If you are looking for a cheap curry to get started, this is a great one. Dahls are made with lentils, and beans tend to be dirt cheap at the store. It’s vegetarian and vegan too!
Nepalese Cauliflower Curry
This dish is a twist on traditional vegetable curries from Nepal. It’s a little sweeter than the original. If you want to remain true, leave out the carrots and honey and add some more pepper.
Nepalese Chicken Curry
Every country needs a chicken curry right? This one is full of onions and tomatoes, as well as the usual spices. It says mace as well, which is nutmeg, not the pepper spray.
Filipino curry is divided into 2 types, from the mostly Hispanic north, and the mostly Islamic south. Depending on where you are in the islands, you could order chicken curry and get completely different dishes!
Tiyula itum used to be served to royalty, and is now frequently served at Muslim weddings. What gives this curry its unique black color? Coconut meat is burned on purpose and added to the curry.
Ginataang Manok (Chicken Curry)
Ginataang manok means chicken cooked in coconut milk. This dish actually uses no spices besides salt and pepper! Fantastic if you don’t have a full spice cabinet yet.
Traditionally prepared with goat meat, kaldereta is a very spicy stew. Liver spread is used as well to add extra flavor. If you want to make it more technically curry, add some curry powder.
Sound familiar? This is the Filipino version of the popular Indian korma. Good news, if you are lactose intolerant, this curry calls for coconut milk instead of dairy.
In Indonesia, curry goes by kari or kare. Some unique ingredients used in their kari are: galangal, salam leaf, asam gelugar, and water buffalo! Good luck finding that one in a store.
Indonesian Chicken Curry
It seems like all the spices and ingredients are ground in this recipe, so the chicken will be the only textured part of the curry. However, that means a lot of flavor is going into it.
Kari Kambing (Goat Curry)
This kari kambing is similar to the last Indonesian curry in that the meat is the only texture in the dish. I count at least 15 ingredients going into this goat. Use goat instead of lamb if you can find it!
Gulai Kambing (Lamb Curry)
This is the classic Indonesian lamb curry. Galangal, turmeric, ginger, shallots, kaffir lime leaves, this curry has it all.
Opor ayam tastes a little similar to gulai, but does not have cinnamon or turmeric, part of the reason for its white color.
Indonesian Curry Noodles
Not your traditional curry, but these noodles absorb the curry sauce so I think it’s still okay. You’ll need turmeric, cumin, coriander, and tamarind paste to name a few.
There are 2 main categories of curry in South Africa: Durban and Cape Malay. Durban is a city on the east coast that has the highest population of Indians outside of India. Cape Malay is made by people of Malaysian descent, who have been in South Africa for such a long time, do not speak Malay anymore.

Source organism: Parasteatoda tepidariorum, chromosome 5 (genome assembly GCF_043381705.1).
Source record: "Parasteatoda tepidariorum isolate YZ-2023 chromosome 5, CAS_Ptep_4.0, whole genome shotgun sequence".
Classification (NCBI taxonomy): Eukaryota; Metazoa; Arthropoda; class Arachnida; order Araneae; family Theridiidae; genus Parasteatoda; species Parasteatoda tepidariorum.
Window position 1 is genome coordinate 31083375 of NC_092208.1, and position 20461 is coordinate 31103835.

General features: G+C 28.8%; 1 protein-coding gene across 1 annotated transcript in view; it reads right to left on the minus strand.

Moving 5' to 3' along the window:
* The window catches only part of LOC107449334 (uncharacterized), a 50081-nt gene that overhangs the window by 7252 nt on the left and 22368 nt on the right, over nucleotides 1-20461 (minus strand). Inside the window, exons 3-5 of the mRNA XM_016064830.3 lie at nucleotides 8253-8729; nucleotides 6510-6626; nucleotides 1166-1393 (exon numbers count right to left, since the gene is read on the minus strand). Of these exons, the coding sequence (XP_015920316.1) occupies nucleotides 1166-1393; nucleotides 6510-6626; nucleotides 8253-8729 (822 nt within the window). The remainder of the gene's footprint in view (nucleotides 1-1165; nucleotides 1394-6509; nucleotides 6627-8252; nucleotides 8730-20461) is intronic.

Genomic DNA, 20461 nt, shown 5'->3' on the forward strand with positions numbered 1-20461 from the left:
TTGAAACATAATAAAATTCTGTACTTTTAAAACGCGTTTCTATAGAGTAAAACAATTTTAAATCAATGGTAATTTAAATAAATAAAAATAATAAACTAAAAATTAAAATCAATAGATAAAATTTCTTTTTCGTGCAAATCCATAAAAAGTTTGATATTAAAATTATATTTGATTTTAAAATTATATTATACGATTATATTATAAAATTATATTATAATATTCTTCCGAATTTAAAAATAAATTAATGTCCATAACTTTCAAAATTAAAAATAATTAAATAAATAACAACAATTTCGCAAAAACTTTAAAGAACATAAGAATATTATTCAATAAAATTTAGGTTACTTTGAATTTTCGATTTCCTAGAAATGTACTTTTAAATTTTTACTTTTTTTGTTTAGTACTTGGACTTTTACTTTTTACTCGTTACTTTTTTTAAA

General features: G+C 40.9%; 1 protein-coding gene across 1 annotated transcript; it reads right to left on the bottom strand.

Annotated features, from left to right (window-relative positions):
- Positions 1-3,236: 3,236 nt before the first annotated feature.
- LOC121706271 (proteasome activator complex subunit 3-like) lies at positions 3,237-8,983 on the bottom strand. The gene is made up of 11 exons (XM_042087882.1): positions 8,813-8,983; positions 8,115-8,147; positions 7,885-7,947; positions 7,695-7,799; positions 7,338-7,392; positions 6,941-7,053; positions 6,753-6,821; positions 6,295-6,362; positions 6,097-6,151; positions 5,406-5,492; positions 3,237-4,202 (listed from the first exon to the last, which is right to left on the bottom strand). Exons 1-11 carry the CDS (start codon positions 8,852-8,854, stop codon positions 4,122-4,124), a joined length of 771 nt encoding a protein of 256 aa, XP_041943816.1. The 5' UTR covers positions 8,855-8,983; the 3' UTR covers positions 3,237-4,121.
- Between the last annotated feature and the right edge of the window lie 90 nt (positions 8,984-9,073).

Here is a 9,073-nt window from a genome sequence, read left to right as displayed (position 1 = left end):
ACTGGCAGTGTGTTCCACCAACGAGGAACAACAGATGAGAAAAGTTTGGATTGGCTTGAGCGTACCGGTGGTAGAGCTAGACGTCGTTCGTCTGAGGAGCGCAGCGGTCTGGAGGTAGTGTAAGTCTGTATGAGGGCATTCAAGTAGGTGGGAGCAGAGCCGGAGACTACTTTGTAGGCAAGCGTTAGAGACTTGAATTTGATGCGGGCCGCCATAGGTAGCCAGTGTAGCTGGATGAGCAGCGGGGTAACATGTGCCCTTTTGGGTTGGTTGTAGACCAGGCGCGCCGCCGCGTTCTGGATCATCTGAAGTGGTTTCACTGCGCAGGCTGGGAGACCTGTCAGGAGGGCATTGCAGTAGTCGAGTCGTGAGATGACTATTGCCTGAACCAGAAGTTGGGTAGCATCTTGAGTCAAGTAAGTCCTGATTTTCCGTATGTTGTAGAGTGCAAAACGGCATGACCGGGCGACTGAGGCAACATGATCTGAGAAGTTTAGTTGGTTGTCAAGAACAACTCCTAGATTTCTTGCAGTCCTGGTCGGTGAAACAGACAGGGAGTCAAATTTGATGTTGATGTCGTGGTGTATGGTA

Cape Malay Lamb Curry
Get your friends together, this recipe makes a lot of curry. You need 2 lbs of lamb meat, 2 onions, 2 carrots, potatoes, beef stock, and it’s topped with yogurt or cream fraiche.
Cape Malay Chicken Curry
Very different from the lamb curry. This recipe calls for a lot of fresh spices to grind yourself, as well as fennel and tomatoes.
Sosaties are Cape Malay specialty of grilled lamb and apricot. Why is it a curry? The meat is marinated in curry before grilling, so I’m counting it.
Durban Chicken Curry
Wow, pretty big contrast from the Cape Malay chicken curry. This one has bigger veggie chunks and has more tomatoes. It also uses ground spices, so you don’t have to do it yourself.
Durban Fish Curry
Spicy from the red chilies, and tangy from the tamarind. Be careful not to stir once you add the fish, or it will break apart.
Bunny chow is the most iconic South African curry. Take a loaf of bread, hollow out the top, and fill it with this chicken, potato, and chickpea curry. Probably the best name of any curry! No bunnies harmed by the way, only chickens.
South African Bean Curry
Found a vegetarian curry! This bean curry has 2 different kinds of beans, red kidney and broad. I also love the fresh mint and yogurt topping before you serve.
Indentured servants from India were brought by Europeans to the West Indies, which is why they have a thriving curry scene. Trinidad and Tobago, Guyana, and the Bahamas have curry too, not just Jamaica. This list does have to end at some point though.
Jamaican Chicken Curry
Scotch bonnet peppers are key difference for the curry base here, as they are native to Jamaica. This recipe also uses an instant pot, rather than the low and slow traditional method.
Black Eyed Pea Curry
This recipe is a twist on a Jamaican chickpea curry. Best of all, this version is 100% vegan! It doesn’t sacrifice taste in the process either.
Speak of the chickpea curry and it shall appear. This one appears vegan as well, but spicier than the last curry.
Jamaican Curry Goat
Goat curry is the most well known Jamaican curry. For good reason! The goat meat is simmered in numerous spices for 2 hours, resulting in a tender and spicy dish. If you can’t find goat, beef shank or brisket is a decent substitute.
Jamaican Curry Shrimp
One last Jamaican curry for the seafood lovers. This curry has shrimp, onion, green onion, red and green bell pepper, and scotch bonnet pepper, all simmered in a creamy and spicy sauce.
Did I miss any iconic curries? Comment below and I’ll do my best to remedy it. Or just let me know which is your favorite!